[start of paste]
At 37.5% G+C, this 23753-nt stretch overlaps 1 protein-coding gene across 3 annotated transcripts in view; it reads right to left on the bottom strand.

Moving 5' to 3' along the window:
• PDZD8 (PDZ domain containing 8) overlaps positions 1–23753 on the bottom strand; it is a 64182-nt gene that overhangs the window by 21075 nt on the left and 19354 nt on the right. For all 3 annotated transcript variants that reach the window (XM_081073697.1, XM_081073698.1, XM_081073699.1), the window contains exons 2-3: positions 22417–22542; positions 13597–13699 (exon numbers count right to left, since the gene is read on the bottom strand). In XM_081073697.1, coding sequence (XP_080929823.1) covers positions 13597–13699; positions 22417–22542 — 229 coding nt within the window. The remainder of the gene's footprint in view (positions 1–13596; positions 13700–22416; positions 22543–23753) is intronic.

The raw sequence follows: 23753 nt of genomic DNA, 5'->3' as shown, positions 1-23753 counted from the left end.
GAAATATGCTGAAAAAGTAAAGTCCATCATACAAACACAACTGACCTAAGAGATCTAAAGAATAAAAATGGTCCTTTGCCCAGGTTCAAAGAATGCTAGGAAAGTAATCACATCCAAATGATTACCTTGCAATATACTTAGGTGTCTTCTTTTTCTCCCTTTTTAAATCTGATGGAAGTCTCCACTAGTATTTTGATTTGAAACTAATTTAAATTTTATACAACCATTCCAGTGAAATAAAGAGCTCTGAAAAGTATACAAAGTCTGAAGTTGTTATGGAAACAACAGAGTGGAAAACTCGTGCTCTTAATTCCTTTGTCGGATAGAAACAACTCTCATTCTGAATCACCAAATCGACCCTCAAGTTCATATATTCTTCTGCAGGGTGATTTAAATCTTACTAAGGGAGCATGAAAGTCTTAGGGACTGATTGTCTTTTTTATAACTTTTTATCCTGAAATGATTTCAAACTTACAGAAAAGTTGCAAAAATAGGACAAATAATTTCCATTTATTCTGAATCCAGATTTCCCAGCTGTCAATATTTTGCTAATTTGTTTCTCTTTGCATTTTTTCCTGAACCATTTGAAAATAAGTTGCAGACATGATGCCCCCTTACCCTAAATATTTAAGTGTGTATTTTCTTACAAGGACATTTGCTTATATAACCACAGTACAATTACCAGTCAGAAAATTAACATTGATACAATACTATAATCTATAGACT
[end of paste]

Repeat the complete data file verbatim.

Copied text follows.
At 37.5% G+C, this 23753-nt stretch overlaps 1 protein-coding gene across 3 annotated transcripts in view; it reads right to left on the bottom strand.

Moving 5' to 3' along the window:
• PDZD8 (PDZ domain containing 8) overlaps positions 1–23753 on the bottom strand; it is a 64182-nt gene that overhangs the window by 21075 nt on the left and 19354 nt on the right. For all 3 annotated transcript variants that reach the window (XM_081073697.1, XM_081073698.1, XM_081073699.1), the window contains exons 2-3: positions 22417–22542; positions 13597–13699 (exon numbers count right to left, since the gene is read on the bottom strand). In XM_081073697.1, coding sequence (XP_080929823.1) covers positions 13597–13699; positions 22417–22542 — 229 coding nt within the window. The remainder of the gene's footprint in view (positions 1–13596; positions 13700–22416; positions 22543–23753) is intronic.

The raw sequence follows: 23753 nt of genomic DNA, 5'->3' as shown, positions 1-23753 counted from the left end.
GAAATATGCTGAAAAAGTAAAGTCCATCATACAAACACAACTGACCTAAGAGATCTAAAGAATAAAAATGGTCCTTTGCCCAGGTTCAAAGAATGCTAGGAAAGTAATCACATCCAAATGATTACCTTGCAATATACTTAGGTGTCTTCTTTTTCTCCCTTTTTAAATCTGATGGAAGTCTCCACTAGTATTTTGATTTGAAACTAATTTAAATTTTATACAACCATTCCAGTGAAATAAAGAGCTCTGAAAAGTATACAAAGTCTGAAGTTGTTATGGAAACAACAGAGTGGAAAACTCGTGCTCTTAATTCCTTTGTCGGATAGAAACAACTCTCATTCTGAATCACCAAATCGACCCTCAAGTTCATATATTCTTCTGCAGGGTGATTTAAATCTTACTAAGGGAGCATGAAAGTCTTAGGGACTGATTGTCTTTTTTATAACTTTTTATCCTGAAATGATTTCAAACTTACAGAAAAGTTGCAAAAATAGGACAAATAATTTCCATTTATTCTGAATCCAGATTTCCCAGCTGTCAATATTTTGCTAATTTGTTTCTCTTTGCATTTTTTCCTGAACCATTTGAAAATAAGTTGCAGACATGATGCCCCCTTACCCTAAATATTTAAGTGTGTATTTTCTTACAAGGACATTTGCTTATATAACCACAGTACAATTACCAGTCAGAAAATTAACATTGATACAATACTATAATCTATAGACT